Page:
I tried to offer them each a cash reward but again they wouldn’t take it. So I walked over and gave the money to the indigenous woman selling needlepoint cloths by the sidewalk. This action caused the non-English speaker to slap me on the back like I had just scored a goal for the local soccer team and then start talking a mile a minute to me. I understood muy bien so I knew he was okay with my move of giving their reward to the old woman but then I thought he said something about a turkey with chicken pox roller skating in Tibet. I really REALLY have to hire a Spanish tutor.

So these were My Mexican Magicians of Mercy today. Now one more unrelated story…

This morning my Architect came by. The day before I had lost my redhead temper about furniture scratches and all the dust mess the remodelers were leaving. He calmed me down and promised to make everything right.

So, buddies once more I was showing him my new fancy vacuum sweeper. In the demonstration process, he watched as I had a hard time getting two “easy release” buttons to work. Then, in my zealousness of showing off the hand held canister feature, I rammed the vacuum into the furniture, hitting the release button just right, and dumping a very full waste container all down my leg and onto my foot and floor. It was all white construction dust. Again!!! If I had thought to take a picture! My foot looked like Pennywise’s face. Now who needed to be scolded?

All-in-all a day of complete humiliation – but it has me basking in the glow of human kindness. What a warm magical glow it is!!!

The Spoos Move to Mexico!!!!!

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It has been a while since you have heard from me (Momma Mim,) and Shasta, and Sherlock. That is because it hard to find time to peck at a keyboard when deciding where, when, and how, to start a great adventure. The first question I usually get when I tell people my adventure is permanently moving to a new country is “WHY?” This requires a blog post of it’s own and I will address it later. But the important thing is: we are here!!! Our adventure in Ajijic, Mexico is well underway!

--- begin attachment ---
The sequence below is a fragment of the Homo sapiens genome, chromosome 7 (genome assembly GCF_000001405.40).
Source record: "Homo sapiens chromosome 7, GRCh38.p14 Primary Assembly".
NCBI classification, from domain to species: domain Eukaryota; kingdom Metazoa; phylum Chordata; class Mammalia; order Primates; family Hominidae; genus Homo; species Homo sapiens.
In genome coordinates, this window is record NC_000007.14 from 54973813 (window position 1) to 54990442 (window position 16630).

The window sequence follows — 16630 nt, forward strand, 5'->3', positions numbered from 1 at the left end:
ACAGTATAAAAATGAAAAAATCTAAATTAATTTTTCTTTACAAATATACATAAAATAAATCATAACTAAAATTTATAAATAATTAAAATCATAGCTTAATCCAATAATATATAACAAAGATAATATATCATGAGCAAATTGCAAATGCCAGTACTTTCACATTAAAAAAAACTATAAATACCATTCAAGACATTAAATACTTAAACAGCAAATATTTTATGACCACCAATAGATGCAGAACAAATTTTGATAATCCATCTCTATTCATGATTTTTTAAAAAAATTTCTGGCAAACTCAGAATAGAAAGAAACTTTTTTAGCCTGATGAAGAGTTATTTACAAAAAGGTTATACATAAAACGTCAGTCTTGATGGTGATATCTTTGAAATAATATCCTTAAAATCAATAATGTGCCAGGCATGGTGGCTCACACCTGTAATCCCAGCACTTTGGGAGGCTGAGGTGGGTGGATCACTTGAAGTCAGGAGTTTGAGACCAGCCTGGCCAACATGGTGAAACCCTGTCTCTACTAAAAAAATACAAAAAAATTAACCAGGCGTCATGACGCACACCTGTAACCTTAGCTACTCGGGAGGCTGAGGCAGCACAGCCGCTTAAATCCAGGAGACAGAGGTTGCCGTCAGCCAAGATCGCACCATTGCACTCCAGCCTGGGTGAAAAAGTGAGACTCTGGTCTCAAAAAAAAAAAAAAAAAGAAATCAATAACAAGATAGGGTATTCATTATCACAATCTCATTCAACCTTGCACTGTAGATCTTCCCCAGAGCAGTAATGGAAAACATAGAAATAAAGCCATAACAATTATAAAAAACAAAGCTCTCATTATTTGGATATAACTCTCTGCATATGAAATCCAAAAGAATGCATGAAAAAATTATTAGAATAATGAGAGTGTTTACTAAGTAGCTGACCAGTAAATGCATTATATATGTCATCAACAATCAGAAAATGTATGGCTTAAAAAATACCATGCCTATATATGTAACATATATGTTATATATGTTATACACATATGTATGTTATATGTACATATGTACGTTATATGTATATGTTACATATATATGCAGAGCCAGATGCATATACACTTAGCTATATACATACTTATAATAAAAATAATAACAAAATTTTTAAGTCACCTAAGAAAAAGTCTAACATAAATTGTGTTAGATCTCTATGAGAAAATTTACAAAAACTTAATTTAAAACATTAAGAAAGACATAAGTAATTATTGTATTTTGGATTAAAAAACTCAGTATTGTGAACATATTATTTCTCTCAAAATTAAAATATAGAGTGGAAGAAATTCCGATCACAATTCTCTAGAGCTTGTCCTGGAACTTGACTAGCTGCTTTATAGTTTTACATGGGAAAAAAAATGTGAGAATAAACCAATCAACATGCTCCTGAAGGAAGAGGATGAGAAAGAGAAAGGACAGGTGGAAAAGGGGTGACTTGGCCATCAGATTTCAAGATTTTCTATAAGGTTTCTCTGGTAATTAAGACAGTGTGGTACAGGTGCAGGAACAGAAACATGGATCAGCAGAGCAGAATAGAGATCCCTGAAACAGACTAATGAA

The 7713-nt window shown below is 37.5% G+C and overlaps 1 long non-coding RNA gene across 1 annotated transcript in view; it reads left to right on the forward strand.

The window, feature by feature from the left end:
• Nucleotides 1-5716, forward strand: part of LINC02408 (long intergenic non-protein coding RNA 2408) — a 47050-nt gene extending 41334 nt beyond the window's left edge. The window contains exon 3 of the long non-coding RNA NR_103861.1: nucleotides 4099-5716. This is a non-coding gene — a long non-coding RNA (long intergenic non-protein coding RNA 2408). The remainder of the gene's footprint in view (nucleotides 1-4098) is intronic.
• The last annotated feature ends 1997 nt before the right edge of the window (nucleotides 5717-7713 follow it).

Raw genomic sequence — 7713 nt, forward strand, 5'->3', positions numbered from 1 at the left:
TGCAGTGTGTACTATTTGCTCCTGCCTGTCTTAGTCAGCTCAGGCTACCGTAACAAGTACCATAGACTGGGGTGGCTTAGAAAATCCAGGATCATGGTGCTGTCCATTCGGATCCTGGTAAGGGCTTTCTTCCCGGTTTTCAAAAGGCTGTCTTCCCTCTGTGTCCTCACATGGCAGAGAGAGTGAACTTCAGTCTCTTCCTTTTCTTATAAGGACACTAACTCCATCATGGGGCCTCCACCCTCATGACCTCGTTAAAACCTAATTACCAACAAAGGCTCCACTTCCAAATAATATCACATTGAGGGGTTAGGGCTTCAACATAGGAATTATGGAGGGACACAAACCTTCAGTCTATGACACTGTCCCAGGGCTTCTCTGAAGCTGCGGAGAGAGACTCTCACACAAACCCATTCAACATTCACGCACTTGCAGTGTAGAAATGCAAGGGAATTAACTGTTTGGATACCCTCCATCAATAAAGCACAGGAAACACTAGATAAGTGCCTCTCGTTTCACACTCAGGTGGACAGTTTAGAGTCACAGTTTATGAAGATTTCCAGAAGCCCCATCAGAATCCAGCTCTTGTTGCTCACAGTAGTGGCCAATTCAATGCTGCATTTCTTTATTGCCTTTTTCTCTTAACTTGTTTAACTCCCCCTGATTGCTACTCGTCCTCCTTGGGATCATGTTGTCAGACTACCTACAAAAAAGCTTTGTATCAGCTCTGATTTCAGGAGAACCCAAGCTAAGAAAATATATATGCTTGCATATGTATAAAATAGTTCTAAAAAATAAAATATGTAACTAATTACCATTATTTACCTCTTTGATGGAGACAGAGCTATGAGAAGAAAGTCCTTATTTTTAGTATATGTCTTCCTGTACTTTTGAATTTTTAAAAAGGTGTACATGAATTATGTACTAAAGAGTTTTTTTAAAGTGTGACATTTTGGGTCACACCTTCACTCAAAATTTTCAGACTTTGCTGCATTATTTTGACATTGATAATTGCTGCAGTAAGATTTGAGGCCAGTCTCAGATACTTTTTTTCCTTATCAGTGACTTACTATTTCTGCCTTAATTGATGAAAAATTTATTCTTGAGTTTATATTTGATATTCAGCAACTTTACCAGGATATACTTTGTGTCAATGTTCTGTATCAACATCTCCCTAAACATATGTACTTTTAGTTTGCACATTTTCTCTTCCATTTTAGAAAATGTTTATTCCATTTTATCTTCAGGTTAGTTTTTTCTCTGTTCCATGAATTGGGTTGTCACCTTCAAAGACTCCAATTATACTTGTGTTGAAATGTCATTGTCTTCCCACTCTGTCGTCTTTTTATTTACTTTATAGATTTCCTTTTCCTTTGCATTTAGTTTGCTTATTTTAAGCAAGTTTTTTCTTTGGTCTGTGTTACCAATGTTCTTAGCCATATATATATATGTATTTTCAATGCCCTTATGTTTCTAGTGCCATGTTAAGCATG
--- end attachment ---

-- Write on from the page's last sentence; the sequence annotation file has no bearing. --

Once I decided it was time to leave the USA it was easy to make a list of the “wheres.”  Paris, Rome, Barcelona, Adelaide, Vienna, Helsinki, Melbourne, Singapore, Stockholm, Luxembourg…. Then I started researching living expenses for the places on my list. One by one I saw I would have to choose between the city of my dreams or luxuries like toilet paper and a home with electricity. So I started a new list.

Affordable countries were reveled through research: Croatia, Panama, Portugal, Mexico, Vietnam, Ecuador, and Morocco all made the cut. I loved the idea of Split, Croatia so that is where I started my search. Split is amazingly beautify and is indeed affordable to live in but most of the expats are German and the locals seemed to be either depressed or withdrawn.  I did go in the off-season when the tourist dollars weren’t abundant so that may have had something to do with it. I also decided that the plane flight was too far to be able to go back and forth visiting the states with the dogs as they are so large they have to fly cargo.

The long-flight dread made me cross off Portugal, Vietnam, and Morocco. I was down to Panama, Mexico, and Ecuador. Diving deep into expat forums for Ecuador and talking to people living there, I discovered some deal breakers that I hadn’t seen when just researching the country and reading the glowing articles about moving there. Next on my list – Panama.  Everything about it sounded perfect until I got to the part about the weather. I could not see moving my Spoos to a place so hot and humid year round. We had already struggled in Houston, TX during the summer months as we couldn’t walk on sidewalks except early morning and late evening.  And, they refused to wear the hiking boots I got them. So….Mexico here we come.

I first checked out Mexico City. Love love love!!! The drawback was Mexico City is like any other city – fast paced.  And since I do not know how to speak Spanish, I found myself holding up lines, lost, and frustrated.  A large portion of people in the area I was in spoke English but as they were living the rat race, it was hard to find someone with time to help me out.  Don’t get me wrong. Mexican people are so kind anyone would have stopped and given help if I asked; but, I just didn’t want to be constantly intrusive.  It was clear I would have to find a smaller village to live in while I learned Spanish and then move to Mexico City.